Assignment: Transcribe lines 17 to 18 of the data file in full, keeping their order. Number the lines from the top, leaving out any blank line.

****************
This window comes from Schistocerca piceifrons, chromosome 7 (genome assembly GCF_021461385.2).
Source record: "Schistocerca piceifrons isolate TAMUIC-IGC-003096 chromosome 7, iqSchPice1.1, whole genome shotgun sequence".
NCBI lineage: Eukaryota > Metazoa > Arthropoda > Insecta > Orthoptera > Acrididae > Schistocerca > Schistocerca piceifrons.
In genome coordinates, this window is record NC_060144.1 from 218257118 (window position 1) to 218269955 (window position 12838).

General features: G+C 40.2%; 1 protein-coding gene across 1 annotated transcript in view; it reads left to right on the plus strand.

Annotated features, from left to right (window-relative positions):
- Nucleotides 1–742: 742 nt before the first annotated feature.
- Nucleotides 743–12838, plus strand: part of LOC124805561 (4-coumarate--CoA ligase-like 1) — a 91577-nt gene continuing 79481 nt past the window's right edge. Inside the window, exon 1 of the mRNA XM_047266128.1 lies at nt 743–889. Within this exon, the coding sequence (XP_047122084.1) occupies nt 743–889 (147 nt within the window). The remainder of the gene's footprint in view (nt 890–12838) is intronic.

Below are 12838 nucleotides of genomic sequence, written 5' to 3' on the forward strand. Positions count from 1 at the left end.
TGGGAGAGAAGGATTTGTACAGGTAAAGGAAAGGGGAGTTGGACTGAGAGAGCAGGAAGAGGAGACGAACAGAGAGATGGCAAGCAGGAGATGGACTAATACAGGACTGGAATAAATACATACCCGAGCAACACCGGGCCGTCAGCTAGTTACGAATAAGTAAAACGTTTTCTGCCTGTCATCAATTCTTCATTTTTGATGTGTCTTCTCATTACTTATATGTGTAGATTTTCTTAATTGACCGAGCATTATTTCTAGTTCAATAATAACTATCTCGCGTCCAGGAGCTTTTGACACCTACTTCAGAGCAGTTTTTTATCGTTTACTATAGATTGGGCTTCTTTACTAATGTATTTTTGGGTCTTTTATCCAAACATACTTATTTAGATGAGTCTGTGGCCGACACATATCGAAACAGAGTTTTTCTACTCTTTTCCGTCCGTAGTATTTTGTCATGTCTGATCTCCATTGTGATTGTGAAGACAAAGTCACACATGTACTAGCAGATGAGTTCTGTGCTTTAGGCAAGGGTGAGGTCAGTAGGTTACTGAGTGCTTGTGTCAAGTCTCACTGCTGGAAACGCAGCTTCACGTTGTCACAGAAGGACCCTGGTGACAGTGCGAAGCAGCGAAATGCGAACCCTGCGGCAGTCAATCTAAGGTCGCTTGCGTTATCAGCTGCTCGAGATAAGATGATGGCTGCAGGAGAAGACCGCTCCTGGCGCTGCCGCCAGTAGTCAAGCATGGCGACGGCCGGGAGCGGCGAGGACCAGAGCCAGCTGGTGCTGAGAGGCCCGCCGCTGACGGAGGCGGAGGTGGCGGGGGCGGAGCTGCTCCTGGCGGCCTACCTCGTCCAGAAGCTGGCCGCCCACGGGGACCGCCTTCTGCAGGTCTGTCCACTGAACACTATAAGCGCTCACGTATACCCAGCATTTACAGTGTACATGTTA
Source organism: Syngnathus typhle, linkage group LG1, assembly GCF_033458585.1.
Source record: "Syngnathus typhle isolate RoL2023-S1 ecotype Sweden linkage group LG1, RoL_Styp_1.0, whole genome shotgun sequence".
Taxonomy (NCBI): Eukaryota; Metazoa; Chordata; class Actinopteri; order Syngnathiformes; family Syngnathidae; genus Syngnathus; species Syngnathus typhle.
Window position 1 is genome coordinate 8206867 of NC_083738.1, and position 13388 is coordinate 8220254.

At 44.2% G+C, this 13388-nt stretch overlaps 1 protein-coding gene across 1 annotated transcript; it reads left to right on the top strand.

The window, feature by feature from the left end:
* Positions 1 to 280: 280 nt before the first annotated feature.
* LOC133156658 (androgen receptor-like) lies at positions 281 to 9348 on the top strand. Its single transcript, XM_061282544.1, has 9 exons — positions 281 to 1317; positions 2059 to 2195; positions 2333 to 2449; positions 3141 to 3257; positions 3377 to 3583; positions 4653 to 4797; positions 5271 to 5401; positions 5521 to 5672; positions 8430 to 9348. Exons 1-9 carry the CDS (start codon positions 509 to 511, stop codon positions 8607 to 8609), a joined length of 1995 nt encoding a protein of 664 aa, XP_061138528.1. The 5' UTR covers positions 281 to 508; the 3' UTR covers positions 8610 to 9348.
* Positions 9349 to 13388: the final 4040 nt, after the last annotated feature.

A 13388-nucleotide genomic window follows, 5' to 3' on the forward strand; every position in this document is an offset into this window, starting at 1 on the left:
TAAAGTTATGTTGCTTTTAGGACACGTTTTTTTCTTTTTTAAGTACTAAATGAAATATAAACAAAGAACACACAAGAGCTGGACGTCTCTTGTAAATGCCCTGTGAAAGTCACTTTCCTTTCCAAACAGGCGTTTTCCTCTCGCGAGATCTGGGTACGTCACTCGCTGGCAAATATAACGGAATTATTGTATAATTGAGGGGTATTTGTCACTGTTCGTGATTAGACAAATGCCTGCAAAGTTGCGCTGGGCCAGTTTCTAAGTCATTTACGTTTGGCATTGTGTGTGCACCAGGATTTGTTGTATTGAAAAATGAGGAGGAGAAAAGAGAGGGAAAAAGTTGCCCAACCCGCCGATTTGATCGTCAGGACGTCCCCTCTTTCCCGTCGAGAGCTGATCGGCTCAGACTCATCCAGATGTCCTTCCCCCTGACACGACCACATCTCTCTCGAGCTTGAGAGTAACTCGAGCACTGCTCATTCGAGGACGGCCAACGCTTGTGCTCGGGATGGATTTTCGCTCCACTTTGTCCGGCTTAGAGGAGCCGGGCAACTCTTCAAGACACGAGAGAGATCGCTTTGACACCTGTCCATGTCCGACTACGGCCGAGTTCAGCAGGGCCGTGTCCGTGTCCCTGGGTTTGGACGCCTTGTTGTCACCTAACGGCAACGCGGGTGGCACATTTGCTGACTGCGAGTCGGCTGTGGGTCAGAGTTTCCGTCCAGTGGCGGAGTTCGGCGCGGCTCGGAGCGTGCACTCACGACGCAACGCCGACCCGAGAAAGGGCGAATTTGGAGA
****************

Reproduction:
* Positions 1 to 280: 280 nt before the first annotated feature.
* LOC133156658 (androgen receptor-like) lies at positions 281 to 9348 on the top strand. Its single transcript, XM_061282544.1, has 9 exons — positions 281 to 1317; positions 2059 to 2195; positions 2333 to 2449; positions 3141 to 3257; positions 3377 to 3583; positions 4653 to 4797; positions 5271 to 5401; positions 5521 to 5672; positions 8430 to 9348. Exons 1-9 carry the CDS (start codon positions 509 to 511, stop codon positions 8607 to 8609), a joined length of 1995 nt encoding a protein of 664 aa, XP_061138528.1. The 5' UTR covers positions 281 to 508; the 3' UTR covers positions 8610 to 9348.